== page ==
Friday, April 04, 2008
Nash Ambassador - Impressively Ugly
After posting about the Faurecia concept car on Dinosaurs and Robots, I can not help but to think about the Nash Ambassador that spent some time at Hooptyrides, Inc. Mercifully, it has returned to whence it came.
In the early 1950's, the independent American automakers were having an extremely difficult time competing with the Big Three. Following the rationing of materials during the World War II, the big auto companies locked up the supply chain of steel and rubber so that the minor players were not able to meet customer demand. When raw materials were once again available, the independent automakers responded with outrageous design to distinguish themselves from the mainline automakers.
Nash engaged the legendary Italian design firm, Pininfarina, to design a luxury automobile. To save development costs, Nash fitted the Ambassador with a powerful, modern Packard V8 engine. In theory, it seems like a good idea. Without fax machines or email, Nash executives tried to explain to Italian sports car designers what an American luxury car should be. As evidenced by the photos above, the collaboration was not a success. Through mergers and dilution, Nash eventually became American Motors, but 1957 was the last new model year for the Nash marquee.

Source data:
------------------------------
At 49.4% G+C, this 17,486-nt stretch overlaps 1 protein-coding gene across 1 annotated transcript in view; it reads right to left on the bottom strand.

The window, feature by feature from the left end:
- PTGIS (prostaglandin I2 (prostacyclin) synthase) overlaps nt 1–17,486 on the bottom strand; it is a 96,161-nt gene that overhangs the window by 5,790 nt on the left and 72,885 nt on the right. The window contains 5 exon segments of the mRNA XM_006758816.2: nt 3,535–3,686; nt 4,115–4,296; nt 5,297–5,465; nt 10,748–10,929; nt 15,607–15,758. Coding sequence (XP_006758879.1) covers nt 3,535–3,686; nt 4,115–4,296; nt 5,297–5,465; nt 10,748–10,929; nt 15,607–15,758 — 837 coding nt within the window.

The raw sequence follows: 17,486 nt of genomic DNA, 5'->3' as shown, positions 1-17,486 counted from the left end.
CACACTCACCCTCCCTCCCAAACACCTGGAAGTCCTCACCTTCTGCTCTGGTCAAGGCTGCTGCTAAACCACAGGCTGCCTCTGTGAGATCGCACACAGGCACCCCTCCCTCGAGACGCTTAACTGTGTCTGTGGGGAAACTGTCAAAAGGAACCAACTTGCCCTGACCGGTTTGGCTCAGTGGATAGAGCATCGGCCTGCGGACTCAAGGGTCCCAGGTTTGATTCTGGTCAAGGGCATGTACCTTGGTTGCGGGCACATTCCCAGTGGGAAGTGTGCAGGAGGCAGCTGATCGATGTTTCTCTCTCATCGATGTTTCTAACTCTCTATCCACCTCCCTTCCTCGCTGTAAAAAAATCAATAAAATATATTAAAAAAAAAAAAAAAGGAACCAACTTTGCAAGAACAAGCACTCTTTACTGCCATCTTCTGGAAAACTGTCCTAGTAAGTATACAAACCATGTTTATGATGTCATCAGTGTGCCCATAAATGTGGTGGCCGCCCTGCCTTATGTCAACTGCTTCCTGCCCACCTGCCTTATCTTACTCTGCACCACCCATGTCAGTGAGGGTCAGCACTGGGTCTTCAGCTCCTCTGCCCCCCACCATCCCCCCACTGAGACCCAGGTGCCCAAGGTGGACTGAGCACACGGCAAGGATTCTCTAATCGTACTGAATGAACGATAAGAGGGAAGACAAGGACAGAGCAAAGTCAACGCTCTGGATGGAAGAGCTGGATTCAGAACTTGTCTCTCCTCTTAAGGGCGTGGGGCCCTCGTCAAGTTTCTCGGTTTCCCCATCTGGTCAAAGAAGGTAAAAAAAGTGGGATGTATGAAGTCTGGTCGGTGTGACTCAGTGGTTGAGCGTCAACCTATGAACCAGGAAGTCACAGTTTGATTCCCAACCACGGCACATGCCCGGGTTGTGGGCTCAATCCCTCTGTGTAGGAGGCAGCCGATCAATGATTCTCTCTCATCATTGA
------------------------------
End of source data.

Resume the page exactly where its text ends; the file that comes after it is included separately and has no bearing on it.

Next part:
Like Paris Hilton or McMansions, the Nash Ambassador is an easy target. During a visit to Hooptyrides, Gale Banks declared it the ugliest car he had ever seen. He is not wrong, but the longer the Ambassador sat in my back yard, the more I began to appreciate it.
Boldness - It has a lot of look.
Comprehensive - Every single element of the car was designed. From the hood ornament to the gas cap, nothing was left to chance or considered to minor to escape the Italians. If nothing else, Nash certainly got their money's worth.
Complexity - Check out those front fenders and the grill. The sheet metal has more folds and curves than the Sydney Opera House. Complex, yes. Elegant, graceful? No.
Condition and Originality - Not a function of design, the car was completely original right down to the pink leather and silver brocade interior
Lineage to Nash Metropolitan - Probably a decision that doomed the Ambassador to being forever awkward, the choice was made to tie the ambassador to the Nash Metropolitan. Though it is not immediately apparent, there is a Metro nestled between those pontoon fenders. The Ambassador is actually a docking station for the trapped Metro!
Checking the Pininfarina 1950's timeline, the Alfa Romeo Giulietta Spider and Ferrari 250 are mentioned but somehow the Nash Ambassador has slipped through the cracks.